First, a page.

Miami Beach Mayor Philip Levine at long last announced his run for Florida's governor today at a Wynwood news conference. With a campaign based on raising the state minimum wage, expanding access to green energy, and fighting sea-level rise — plus a sizable personal fortune to spend — he has a real shot at snagging the Democratic nomination against three less-than-imposing competitors.
Of course, most Beach residents could tell you Levine is also a self-obsessed rich guy who loves yelling at the media, censoring his critics, and getting face time on cable television. For those who haven't been following him over the years, here's a recap of his long history of gaffes, fumbles, and boneheaded moves since he became mayor only four years ago:
1. Getting involved with a debatably illegal political action committee, Relentless for Progress, that was eventually shut down. In Miami Beach, it's illegal for city vendors, developers, and lobbyists to donate to political campaigns. But according to the Miami Herald, Levine and city Commissioner Jonah Wolfson found a loophole, in that a separate political action committee, Relentless for Progress, was collecting money on behalf of the candidates, sparking an ethics investigation. Levine even appeared in an ad for the PAC but still claimed the TV spot wasn't campaign-related and was somehow still legal. The PAC was eventually shut down.
2. Screaming at environmental scientists and the Miami Herald for accurately reporting the city was spewing human waste into local waterways. After the Herald reported that Levine's prized pumping system to mitigate sea-level rise was also flushing fecal waste into Biscayne Bay, the mayor howled that the article was a "hit piece" fraudulently written to "sell ads." The city even sent the newspaper a letter demanding the story be retracted. The Herald had quoted scientists from Florida International University, the National Oceanic and Atmospheric Administration, the University of Miami, and Nova Southeastern University, so the paper naturally didn't back down — because it was right.
3. Harassing a FedEx driver. Levine is a millionaire who is buddies with Mick Jagger and the Clintons. FedEx delivery drivers make anywhere from $10 to $17 per hour. That disparity didn't stop the mayor from filming himself yelling at a delivery man who had parked illegally on the street, uploading the clip to Facebook, having the city issue the guy multiple fines, and possibly getting him fired.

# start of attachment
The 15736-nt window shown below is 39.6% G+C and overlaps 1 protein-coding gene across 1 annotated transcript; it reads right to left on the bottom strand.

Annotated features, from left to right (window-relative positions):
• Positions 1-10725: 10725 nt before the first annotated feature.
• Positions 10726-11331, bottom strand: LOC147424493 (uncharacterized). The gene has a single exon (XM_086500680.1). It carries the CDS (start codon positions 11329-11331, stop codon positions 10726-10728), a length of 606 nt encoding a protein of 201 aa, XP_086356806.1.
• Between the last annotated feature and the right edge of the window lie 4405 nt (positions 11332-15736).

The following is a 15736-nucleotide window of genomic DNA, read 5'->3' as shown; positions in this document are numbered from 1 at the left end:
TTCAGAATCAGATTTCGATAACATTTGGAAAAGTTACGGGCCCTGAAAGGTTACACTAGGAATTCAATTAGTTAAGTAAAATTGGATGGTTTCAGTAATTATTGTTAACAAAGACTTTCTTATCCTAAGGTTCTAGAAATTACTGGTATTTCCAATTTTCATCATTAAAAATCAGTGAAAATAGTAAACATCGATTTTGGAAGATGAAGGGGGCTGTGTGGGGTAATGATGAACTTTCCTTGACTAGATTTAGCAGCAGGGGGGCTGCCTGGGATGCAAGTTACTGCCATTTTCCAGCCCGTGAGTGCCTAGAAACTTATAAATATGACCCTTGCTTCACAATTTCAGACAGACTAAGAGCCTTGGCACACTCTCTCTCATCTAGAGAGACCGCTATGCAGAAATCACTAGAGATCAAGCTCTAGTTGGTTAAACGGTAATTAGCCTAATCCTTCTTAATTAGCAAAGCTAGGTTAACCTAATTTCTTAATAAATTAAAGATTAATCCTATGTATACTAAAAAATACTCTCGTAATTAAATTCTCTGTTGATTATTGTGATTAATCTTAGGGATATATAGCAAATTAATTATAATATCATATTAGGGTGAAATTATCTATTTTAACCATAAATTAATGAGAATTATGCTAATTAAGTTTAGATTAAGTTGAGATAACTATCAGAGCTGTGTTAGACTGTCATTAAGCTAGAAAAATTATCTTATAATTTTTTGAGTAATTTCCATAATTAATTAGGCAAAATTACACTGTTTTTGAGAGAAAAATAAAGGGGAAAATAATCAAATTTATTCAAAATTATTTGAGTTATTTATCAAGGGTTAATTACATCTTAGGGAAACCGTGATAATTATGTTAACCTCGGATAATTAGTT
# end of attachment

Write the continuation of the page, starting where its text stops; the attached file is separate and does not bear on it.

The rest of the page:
4. Taking hundreds of thousands of dollars from a Vladimir Putin-linked businessman after attacking Donald Trump for his Russia ties. Activists have repeatedly complained that Levine is really close to the Blavatnik family, a clan of ultrawealthy Miami Beach developers that has donated heavily to his campaigns. In 2015, political insiders complained Levine was taking hundreds of thousands of dollars from the Blavatniks just as one brother, Alex, was buying up property to develop a controversial project on Ocean Terrace. Leonard Blavatnik, Alex's richer, more famous brother, also forked over a few hundred grand. Some of Leonard's wealth reportedly stems from his stake in Rusal, a massive Russian aluminum company with close ties to Putin confidant Oleg Deripaska. Fast forward two
5. Being generally unhinged on Twitter (including sparking an emoji-filled Twitter fight with the official Airbnb account). After New Times reported on a voting conflict of interest involving Levine's properties in Sunset Harbour, the mayor blasted this very publication as Miami's "version of the National Enquirer." New Times is far from the only one he's sparred with online: Earlier this year, he launched an emoji-laden attack on the main Airbnb Twitter account, leading some journalists to genuinely wonder if Levine was having a mental breakdown or turning into Miami's Donald Trump:
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6. Supposedly joking about invading Cuba. Levine's political adviser, Christian Ulvert, maintains everyone in the room "laughed" when Levine turned to a gathering of Cuban-American business leaders at Barry University in March and asked, "Why aren't we discussing the invasion of the island?" The mayor added that a military takeover would likely take only "24 hours at best." Whether it was a seriously stupid comment or a joke that didn't land, one attendee told New Times the comment stunned him and sparked gasps in the crowd. The response led Ulvert to issue one of the better quotes in Miami political history when he clarified to New Times that Levine "was not serious about invading Cuba."
7. Running a huge online censorship operation (and quietly unblocking everyone on Twitter right before his run for governor). Levine is embroiled in a public-records lawsuit after local activist and gadfly Grant Stern noticed the mayor blocked him and possibly hundreds of other people on social media. Scores of Miami Beach residents who have criticized Levine found their comments deleted or their access to his official mayoral pages revoked. That included New Times. (Multiple courts have ruled that politicians are not allowed to block anyone from viewing vital public information online.) Stern sued, Levine complained in writing that the battle was "embarrassing" him, and earlier this year he sneakily unblocked everyone on Twitter, including the main New Times account. (The Facebook blockade still seems to be in place for some.)
8. Lying on TV about whether the Zika virus had become endemic to Miami Beach and getting caught 14 hours later. Early on August 18, the Miami Herald, New York Times, Stat News, and New Times all confirmed that Zika cases had been found in Miami Beach. But in a move reminiscent of the hapless mayor from the film Jaws, Levine called a late-night news conference, effectively deemed all of those reports fake news, and said flatly there was "no Zika virus on Miami Beach." Gov. Rick Scott proved Levine wrong the next morning.